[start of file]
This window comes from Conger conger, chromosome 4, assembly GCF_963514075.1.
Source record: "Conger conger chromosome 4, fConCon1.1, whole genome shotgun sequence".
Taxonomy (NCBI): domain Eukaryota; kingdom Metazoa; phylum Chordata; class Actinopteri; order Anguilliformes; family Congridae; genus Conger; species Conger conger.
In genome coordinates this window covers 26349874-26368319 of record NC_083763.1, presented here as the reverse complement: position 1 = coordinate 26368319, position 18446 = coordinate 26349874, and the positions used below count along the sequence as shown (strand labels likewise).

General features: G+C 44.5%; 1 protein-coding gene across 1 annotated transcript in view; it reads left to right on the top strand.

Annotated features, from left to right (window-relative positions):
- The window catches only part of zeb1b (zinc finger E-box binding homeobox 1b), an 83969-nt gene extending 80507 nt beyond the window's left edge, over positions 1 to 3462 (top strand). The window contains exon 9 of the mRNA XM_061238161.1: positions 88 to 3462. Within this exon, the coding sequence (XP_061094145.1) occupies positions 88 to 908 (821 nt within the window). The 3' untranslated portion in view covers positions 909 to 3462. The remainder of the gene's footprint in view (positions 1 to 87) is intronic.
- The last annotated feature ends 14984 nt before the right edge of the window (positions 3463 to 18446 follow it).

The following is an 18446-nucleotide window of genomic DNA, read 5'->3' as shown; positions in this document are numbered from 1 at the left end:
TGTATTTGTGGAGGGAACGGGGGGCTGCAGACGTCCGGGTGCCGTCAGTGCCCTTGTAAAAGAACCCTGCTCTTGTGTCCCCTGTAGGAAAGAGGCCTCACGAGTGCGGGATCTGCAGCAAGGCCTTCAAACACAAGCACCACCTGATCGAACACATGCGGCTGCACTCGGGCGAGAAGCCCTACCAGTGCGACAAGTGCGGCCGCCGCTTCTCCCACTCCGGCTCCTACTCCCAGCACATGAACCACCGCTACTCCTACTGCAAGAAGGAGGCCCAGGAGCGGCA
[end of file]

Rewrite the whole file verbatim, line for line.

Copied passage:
This window comes from Conger conger, chromosome 4, assembly GCF_963514075.1.
Source record: "Conger conger chromosome 4, fConCon1.1, whole genome shotgun sequence".
Taxonomy (NCBI): domain Eukaryota; kingdom Metazoa; phylum Chordata; class Actinopteri; order Anguilliformes; family Congridae; genus Conger; species Conger conger.
In genome coordinates this window covers 26349874-26368319 of record NC_083763.1, presented here as the reverse complement: position 1 = coordinate 26368319, position 18446 = coordinate 26349874, and the positions used below count along the sequence as shown (strand labels likewise).

General features: G+C 44.5%; 1 protein-coding gene across 1 annotated transcript in view; it reads left to right on the top strand.

Annotated features, from left to right (window-relative positions):
- The window catches only part of zeb1b (zinc finger E-box binding homeobox 1b), an 83969-nt gene extending 80507 nt beyond the window's left edge, over positions 1 to 3462 (top strand). The window contains exon 9 of the mRNA XM_061238161.1: positions 88 to 3462. Within this exon, the coding sequence (XP_061094145.1) occupies positions 88 to 908 (821 nt within the window). The 3' untranslated portion in view covers positions 909 to 3462. The remainder of the gene's footprint in view (positions 1 to 87) is intronic.
- The last annotated feature ends 14984 nt before the right edge of the window (positions 3463 to 18446 follow it).

The following is an 18446-nucleotide window of genomic DNA, read 5'->3' as shown; positions in this document are numbered from 1 at the left end:
TGTATTTGTGGAGGGAACGGGGGGCTGCAGACGTCCGGGTGCCGTCAGTGCCCTTGTAAAAGAACCCTGCTCTTGTGTCCCCTGTAGGAAAGAGGCCTCACGAGTGCGGGATCTGCAGCAAGGCCTTCAAACACAAGCACCACCTGATCGAACACATGCGGCTGCACTCGGGCGAGAAGCCCTACCAGTGCGACAAGTGCGGCCGCCGCTTCTCCCACTCCGGCTCCTACTCCCAGCACATGAACCACCGCTACTCCTACTGCAAGAAGGAGGCCCAGGAGCGGCA